, NAIROBI, Kenya, Jan 21 – Some 759,603 students out of 927,401 who sat the 2015 Kenya Certificate of Primary School Education (KCPE) examinations are set to join secondary schools this year.
Of this figure, 23,085 students will be enrolled in national secondary schools across the country.
Speaking during the launch of the Form One selection, Education Cabinet Secretary Fred Matiang’i stated that the high number of students joining national schools is as a result of the upgrading programme that saw the admission’s capacity of national schools increase from 4,000 in 2012 to 23,000 in 2016.
Matiang’i explained that between this period, national schools increased from 18 to 103.
“All the 7,056 candidates who got 400 marks and above have been admitted to national schools regardless of whether they came from private or public schools. We have admitted them to national schools of their choice,” he said.
He further pointed out that the top students in each county will also be placed in national schools in a bid to achieve equity during the selection process.
“We have about 759,603 places available in Form One across the country so really, we have done our best and I am grateful that the consultations we have been having are bearing fruit. We had a very good meeting with the Kenya Private Schools Association and it is good that we are understanding each other,” he stated.
County schools will admit 123,400 students, extra county schools, 63,990, sub-county schools 481,318 and private schools 66,351 students.
“Our children make choices or sometimes they do not make good choices and then it comes to this point and everyone wants to see us because they want their child to go to Alliance, Mangu, Moi Girls Eldoret or to State House Girls. Please, my fellow parents, let us take keen interest when we are guiding our children,” Matiang’i outlined.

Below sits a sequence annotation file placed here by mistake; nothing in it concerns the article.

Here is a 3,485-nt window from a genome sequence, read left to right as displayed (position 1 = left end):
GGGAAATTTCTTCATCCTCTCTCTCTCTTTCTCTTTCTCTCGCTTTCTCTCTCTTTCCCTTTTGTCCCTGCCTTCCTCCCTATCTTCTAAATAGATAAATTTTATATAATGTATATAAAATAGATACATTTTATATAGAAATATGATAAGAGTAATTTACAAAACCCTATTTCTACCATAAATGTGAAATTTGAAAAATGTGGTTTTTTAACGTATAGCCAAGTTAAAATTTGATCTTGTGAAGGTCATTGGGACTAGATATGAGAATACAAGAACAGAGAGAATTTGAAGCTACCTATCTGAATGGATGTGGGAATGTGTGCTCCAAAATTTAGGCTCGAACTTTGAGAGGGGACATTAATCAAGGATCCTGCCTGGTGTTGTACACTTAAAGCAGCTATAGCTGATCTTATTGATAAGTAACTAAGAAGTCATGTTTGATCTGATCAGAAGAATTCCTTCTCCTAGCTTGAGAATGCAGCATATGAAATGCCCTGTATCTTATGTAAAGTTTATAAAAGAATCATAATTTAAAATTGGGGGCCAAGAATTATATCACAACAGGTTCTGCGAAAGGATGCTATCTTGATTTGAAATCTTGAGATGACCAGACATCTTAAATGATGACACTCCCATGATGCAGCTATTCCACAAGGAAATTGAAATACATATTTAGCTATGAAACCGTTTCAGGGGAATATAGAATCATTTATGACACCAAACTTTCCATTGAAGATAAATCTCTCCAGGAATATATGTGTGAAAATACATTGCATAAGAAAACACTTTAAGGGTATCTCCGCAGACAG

The education CS also revealed that 166,000 students who were part of those who sat the KCPE will miss places in secondary schools this year.
Matiang’i observed that this represents 18 percent of the candidates and expressed the government’s commitment to absorb them into vocational training institutes.
The education CS stated that these will enable them develop alternative pathways, so as to avail more avenues for them to further their education and training.
“My ministry is alive to the fact that 18 percent of the 2015 candidates may not be placed into secondary schools. We wish to inform the public that, in conjunction with county governments, we will develop alternative pathways, including youth polytechnics so as to avail more avenues for youth to further their education and training.
He stated that these institutes will not only help in increasing transition rates but also provide opportunities for vocational skills development.
“We have over the years improved the capacities of these institutions and are confident about their capacity to absorb the bulk of these students. Youth polytechnics are entry institutions in our alternative pathway in provision of education,” he said.
He pointed out that these institutions will not only help in increasing transition rates within the basic education but also provide opportunities for vocational skills development, a critical prerequisite for national development.
He explained that the demand for technical skills in the country is on a steady rise and that this has necessitated a lot of emphasis on the expansion of vocational education and training institutions.